June 9, 2011 | Mark Paradies

NTSB Press Release: NTSB ISSUES THREE SAFETY RECOMMENDATIONS AFTER IT FINDS DEFICIENCIES IN EMERGENCY NOTIFICATION REQUIREMENTS OF PIPELINE OPERATORS

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NTSB PRESS RELEASE

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National Transportation Safety Board
Washington, DC 20594

FOR IMMEDIATE RELEASE: June 8, 2011
SB-11-15

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NTSB ISSUES THREE SAFETY RECOMMENDATIONS AFTER IT FINDS
DEFICIENCIES IN EMERGENCY NOTIFICATION REQUIREMENTS OF
PIPELINE OPERATORS

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Washington, D.C. – The National Transportation Safety Board
today issued three safety recommendations to address
deficiencies in emergency notification procedures uncovered
during its investigation into the Pacific Gas and Electric
Company (PG&E) pipeline rupture and explosion that occurred
in San Bruno, California, on September 9, 2010. The accident
killed eight people, injured many more, destroyed 38 homes
and damaged 70 others.

The investigation revealed that emergency responders in
communities around the country may not have the information
that they need in order to most effectively react to a
pipeline leak or rupture.

Although the local fire department in San Bruno was aware of
the PG&E natural gas distribution system that traversed the
city, it was unaware of the much larger transmission
pipeline that ruptured in the accident. The lack of
information about components of a pipeline system can put
emergency responders at greater risk and reduce the
effectiveness of the response.

The NTSB is concerned that this lack of information is not
unique to San Bruno. Therefore the NTSB recommended that the
Pipeline and Hazardous Materials Safety Administration
(PHMSA) issue guidance to pipeline operators regarding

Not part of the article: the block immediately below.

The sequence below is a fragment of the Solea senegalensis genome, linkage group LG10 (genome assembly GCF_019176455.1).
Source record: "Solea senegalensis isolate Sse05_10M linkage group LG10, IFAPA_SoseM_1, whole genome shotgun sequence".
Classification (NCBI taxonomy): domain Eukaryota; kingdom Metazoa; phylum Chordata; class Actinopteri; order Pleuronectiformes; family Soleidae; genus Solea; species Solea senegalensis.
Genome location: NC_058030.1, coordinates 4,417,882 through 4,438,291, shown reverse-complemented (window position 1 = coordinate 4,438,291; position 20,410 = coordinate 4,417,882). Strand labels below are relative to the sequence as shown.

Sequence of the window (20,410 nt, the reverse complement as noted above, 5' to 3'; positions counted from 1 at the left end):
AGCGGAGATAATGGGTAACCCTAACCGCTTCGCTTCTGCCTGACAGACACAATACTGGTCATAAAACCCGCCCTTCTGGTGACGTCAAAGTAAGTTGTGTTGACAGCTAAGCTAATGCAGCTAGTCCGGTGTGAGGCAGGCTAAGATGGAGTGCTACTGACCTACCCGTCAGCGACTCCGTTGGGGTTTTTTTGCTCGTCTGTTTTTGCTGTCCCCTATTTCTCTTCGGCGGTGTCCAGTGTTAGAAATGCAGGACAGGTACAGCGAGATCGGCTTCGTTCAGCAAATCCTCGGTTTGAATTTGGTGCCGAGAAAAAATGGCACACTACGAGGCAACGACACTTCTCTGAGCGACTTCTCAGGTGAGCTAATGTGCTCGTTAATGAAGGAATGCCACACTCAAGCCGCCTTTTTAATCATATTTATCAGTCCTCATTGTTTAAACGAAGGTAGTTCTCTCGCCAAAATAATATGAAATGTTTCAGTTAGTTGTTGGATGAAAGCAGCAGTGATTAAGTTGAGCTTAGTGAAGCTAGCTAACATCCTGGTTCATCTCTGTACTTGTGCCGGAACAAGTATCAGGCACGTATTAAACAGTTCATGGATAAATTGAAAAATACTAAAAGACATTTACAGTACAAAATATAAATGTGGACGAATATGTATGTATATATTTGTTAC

sharing system specific information (including pipe
diameter, operating pressure, product transported, and
potential impact radius) with the emergency response
agencies in the communities and jurisdictions where their
pipelines are located.
The NTSB also discovered that for a period of 16 minutes
following the rupture of the pipeline in San Bruno, the
local 911 emergency call center was not notified by PG&E
technicians as they were trying to interpret the alarms and
low-pressure indications on the pipeline to determine what
had occurred.

Because the prompt notification of local emergency response
agencies through 911 can be crucial to the success of the
emergency response effort, the NTSB has recommended that
PHMSA issue guidance to pipeline operators about the
necessity of control room operators immediately and directly
notifying the appropriate 911 emergency call centers when a
possible rupture of any pipeline is indicated.

The NTSB also made a recommendation to PG&E to require its
control room operators to immediately call 911 when a
possible rupture of any pipeline is suspected.

“Pipeline operators and emergency responders must work
together to protect their communities,” said NTSB Chairman
Deborah A.P. Hersman. “To enhance public safety they must
coordinate in advance and ensure that timely notification
occurs during an emergency.”

The San Bruno accident investigation is on-going. Findings,
conclusions and a determination of probable cause will be
made at a public Board Meeting in Washington, D.C., later
this year. Additional safety recommendations may be issued
at that time.

SAFETY RECOMMENDATION LETTERS

Pacific Gas and Electric Company: http://go.usa.gov/DtQ
Pipeline and Hazardous Materials Safety Administration:
http://go.usa.gov/DtU

RELATED INFORMATION

San Bruno Pipeline accident web page:
http://www.ntsb.gov/events/2011/San_Bruno_CA/default.htm

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NTSB Media Contact: Peter Knudson
peter.knudson@ntsb.gov
202-314-6100

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